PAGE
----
I am very new to sound design and have been struggling to create gunfire sounds for my arcade-style shmup which emulates classics in the genre (for example, any Cave game).

I have ripped examples from my inspirations in an attemp to analyze them. I think I have an understanding of how they work. Let me summarize.

When a player presses the fire button a single time, a volley of bullets fires out, one after the other, every few milliseconds, as opposed to a single bullet. This suggests the use of a single staccato kind of sfx on every press (every time a volley starts), rather than repeated plays of an atomic sound.

You can listen here for 3 different examples from Mushihimesama, and two more examples from Futari here and here.

When analyzing the waveforms from these and other examples from my inspiration games (for example, Espgaluda 2 and DoDonPachi Daifukkatsu), it looks like they often around 0.45s long with a dun-dun-dunnnn pattern, where three atomic sounds play in succession, with the final one being drawn out. For example,

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Now that I have some understanding of what's going on in terms of length, number of notes, and general waveform, I am wondering what is next in terms of creating similar sounds myself.

I have downloaded both the REAPER DAW as well as Fruity Loops DAW and have been tinkering around for a few hours, but given I am brand new to sound design, I don't have a real sense of what to do next to create similar sounds as in my examples.

Fruity Loops comes w/ a ton of prefab instruments and it's easy enough to put them in the Channel Rack and create patterns and stuff, but that's about all I know how to do, and none of the instruments I've seen sound quite right.

Can anyone give me advice on how to procede? For example, how to create a proper instrument, organize notes, and/or layer additional effects to achieve similar results as my examples?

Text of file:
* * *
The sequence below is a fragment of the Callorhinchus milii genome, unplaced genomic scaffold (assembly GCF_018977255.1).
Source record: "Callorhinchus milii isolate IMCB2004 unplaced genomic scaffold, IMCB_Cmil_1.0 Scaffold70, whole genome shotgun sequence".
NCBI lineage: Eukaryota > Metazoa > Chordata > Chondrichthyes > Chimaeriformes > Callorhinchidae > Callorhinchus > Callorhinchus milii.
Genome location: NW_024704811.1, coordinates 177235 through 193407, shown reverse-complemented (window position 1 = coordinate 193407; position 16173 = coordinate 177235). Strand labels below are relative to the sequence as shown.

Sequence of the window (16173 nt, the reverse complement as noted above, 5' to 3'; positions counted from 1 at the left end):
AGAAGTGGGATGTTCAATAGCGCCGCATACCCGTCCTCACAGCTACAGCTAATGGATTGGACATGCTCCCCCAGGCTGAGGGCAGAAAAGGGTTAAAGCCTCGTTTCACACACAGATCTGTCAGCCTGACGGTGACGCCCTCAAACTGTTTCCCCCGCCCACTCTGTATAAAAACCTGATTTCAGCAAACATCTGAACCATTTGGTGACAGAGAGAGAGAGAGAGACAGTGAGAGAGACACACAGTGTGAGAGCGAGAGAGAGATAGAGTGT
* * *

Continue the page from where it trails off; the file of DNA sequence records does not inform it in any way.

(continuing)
2 Answers 2


I'm only going to tackle one aspect of this - I'm ignoring the implied 'how do I use a DAW' aspect, as it's well outside the remit of this stack.

The way you set this up could likely depend on the capabilities of your playback engine.

At its most simple, you can only play a one-shot sound for each event.

Set up your DAW to send three midi notes, each for one 'bang'.
Set them close enough that your DAW's playback overlaps them slightly.
Export the result.
Now, each time someone shoots they get a one-shot 'triple bang'.

Simple, but you'd need to provide a new sample for each shot type. If they held the trigger, you'd have to feed them that same triple-bang over & over again.

If your engine is smarter than that, then you can set up an ASR [Attack Sustain Release] mechanism.

For this, you go back to your existing 'triple bang' but separate it into each 'bullet' sound, so now you have 3 sound files, Attack, Sustain & Release.
As you're making these cuts, cycle round & round on bullet 2, until you hear the smoothest loop point - so it sounds like a convincing 'machine gun' whilst cycling. Don't worry about what it sounds like as you start & stop, that's what bullets 1 & 3 will be for.
Attack contains only the first bullet, but doesn't last long enough to hear the end of the sound, because your Sustain bullet starts too early.
Your sustain bullet contains part of the fade from the Attack bullet, but again has no fade of its own because you had to cut it as bullet 3 starts.
Your 3rd bullet - the Release, contains the end of bullet 2, & a complete bullet 3, right to fade.

So, this gives you the ability to send any number of 'bullets' so long as it's more than two.
For two bullets, you send Attack then Release.
For three or more, you send Attack, then Sustain [as many times as you need] then send Release at key-up.

If you still need a 'one bullet' you'd have to record that separately.

If your memory requirements are large enough, you could record your Sustain phase as multiple sequential bullets, perhaps varying pitch slightly; this would make it sound less repetitive… though as the term for a 'very repetitive loop' is "the machine gun effect" perhaps you won't need that ;)


I tried to recreate the first one here using the DAW FL Studio:


  • Add a fitting kick drum beat (if you want to create that using a synth there are also tutorials for that on youtube)
  • Use a bit crusher on it
  • Boost the bass via an equalizer

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